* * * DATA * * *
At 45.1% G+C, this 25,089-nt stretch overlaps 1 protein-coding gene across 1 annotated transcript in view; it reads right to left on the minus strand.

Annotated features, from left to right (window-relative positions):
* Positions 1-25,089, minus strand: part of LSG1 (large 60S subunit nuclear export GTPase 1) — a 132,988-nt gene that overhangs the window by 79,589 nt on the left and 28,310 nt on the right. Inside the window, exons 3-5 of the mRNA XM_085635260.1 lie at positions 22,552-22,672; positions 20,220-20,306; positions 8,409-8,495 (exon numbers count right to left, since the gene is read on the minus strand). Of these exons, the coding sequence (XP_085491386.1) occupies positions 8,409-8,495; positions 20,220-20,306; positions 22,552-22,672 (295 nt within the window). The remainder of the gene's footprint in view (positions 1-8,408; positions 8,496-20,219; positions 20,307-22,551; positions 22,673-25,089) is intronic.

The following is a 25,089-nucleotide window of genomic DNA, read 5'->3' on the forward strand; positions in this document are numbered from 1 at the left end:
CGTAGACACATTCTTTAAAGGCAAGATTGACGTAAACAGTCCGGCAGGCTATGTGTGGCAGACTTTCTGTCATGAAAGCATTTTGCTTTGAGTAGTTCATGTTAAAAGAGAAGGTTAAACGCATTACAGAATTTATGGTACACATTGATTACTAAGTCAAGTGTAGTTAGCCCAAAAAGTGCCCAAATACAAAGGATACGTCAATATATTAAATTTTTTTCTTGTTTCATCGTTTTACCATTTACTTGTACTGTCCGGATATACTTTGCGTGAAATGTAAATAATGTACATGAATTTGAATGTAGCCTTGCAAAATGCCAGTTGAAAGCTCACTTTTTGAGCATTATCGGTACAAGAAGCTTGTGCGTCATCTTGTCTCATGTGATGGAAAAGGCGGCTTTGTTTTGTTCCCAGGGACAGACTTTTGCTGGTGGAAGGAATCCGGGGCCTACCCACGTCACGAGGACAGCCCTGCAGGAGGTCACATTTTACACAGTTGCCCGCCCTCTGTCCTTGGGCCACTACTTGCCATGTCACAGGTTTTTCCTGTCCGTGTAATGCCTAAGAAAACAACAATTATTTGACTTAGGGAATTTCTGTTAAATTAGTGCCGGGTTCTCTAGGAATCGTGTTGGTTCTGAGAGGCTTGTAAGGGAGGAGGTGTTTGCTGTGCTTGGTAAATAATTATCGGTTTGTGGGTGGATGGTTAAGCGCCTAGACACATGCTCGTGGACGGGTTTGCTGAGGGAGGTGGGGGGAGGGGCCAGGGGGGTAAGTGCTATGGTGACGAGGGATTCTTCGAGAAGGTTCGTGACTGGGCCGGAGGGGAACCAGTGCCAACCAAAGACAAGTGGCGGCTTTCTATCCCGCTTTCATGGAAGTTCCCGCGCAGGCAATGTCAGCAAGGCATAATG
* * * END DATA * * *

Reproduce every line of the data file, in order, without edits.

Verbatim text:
At 45.1% G+C, this 25,089-nt stretch overlaps 1 protein-coding gene across 1 annotated transcript in view; it reads right to left on the minus strand.

Annotated features, from left to right (window-relative positions):
* Positions 1-25,089, minus strand: part of LSG1 (large 60S subunit nuclear export GTPase 1) — a 132,988-nt gene that overhangs the window by 79,589 nt on the left and 28,310 nt on the right. Inside the window, exons 3-5 of the mRNA XM_085635260.1 lie at positions 22,552-22,672; positions 20,220-20,306; positions 8,409-8,495 (exon numbers count right to left, since the gene is read on the minus strand). Of these exons, the coding sequence (XP_085491386.1) occupies positions 8,409-8,495; positions 20,220-20,306; positions 22,552-22,672 (295 nt within the window). The remainder of the gene's footprint in view (positions 1-8,408; positions 8,496-20,219; positions 20,307-22,551; positions 22,673-25,089) is intronic.

The following is a 25,089-nucleotide window of genomic DNA, read 5'->3' on the forward strand; positions in this document are numbered from 1 at the left end:
CGTAGACACATTCTTTAAAGGCAAGATTGACGTAAACAGTCCGGCAGGCTATGTGTGGCAGACTTTCTGTCATGAAAGCATTTTGCTTTGAGTAGTTCATGTTAAAAGAGAAGGTTAAACGCATTACAGAATTTATGGTACACATTGATTACTAAGTCAAGTGTAGTTAGCCCAAAAAGTGCCCAAATACAAAGGATACGTCAATATATTAAATTTTTTTCTTGTTTCATCGTTTTACCATTTACTTGTACTGTCCGGATATACTTTGCGTGAAATGTAAATAATGTACATGAATTTGAATGTAGCCTTGCAAAATGCCAGTTGAAAGCTCACTTTTTGAGCATTATCGGTACAAGAAGCTTGTGCGTCATCTTGTCTCATGTGATGGAAAAGGCGGCTTTGTTTTGTTCCCAGGGACAGACTTTTGCTGGTGGAAGGAATCCGGGGCCTACCCACGTCACGAGGACAGCCCTGCAGGAGGTCACATTTTACACAGTTGCCCGCCCTCTGTCCTTGGGCCACTACTTGCCATGTCACAGGTTTTTCCTGTCCGTGTAATGCCTAAGAAAACAACAATTATTTGACTTAGGGAATTTCTGTTAAATTAGTGCCGGGTTCTCTAGGAATCGTGTTGGTTCTGAGAGGCTTGTAAGGGAGGAGGTGTTTGCTGTGCTTGGTAAATAATTATCGGTTTGTGGGTGGATGGTTAAGCGCCTAGACACATGCTCGTGGACGGGTTTGCTGAGGGAGGTGGGGGGAGGGGCCAGGGGGGTAAGTGCTATGGTGACGAGGGATTCTTCGAGAAGGTTCGTGACTGGGCCGGAGGGGAACCAGTGCCAACCAAAGACAAGTGGCGGCTTTCTATCCCGCTTTCATGGAAGTTCCCGCGCAGGCAATGTCAGCAAGGCATAATG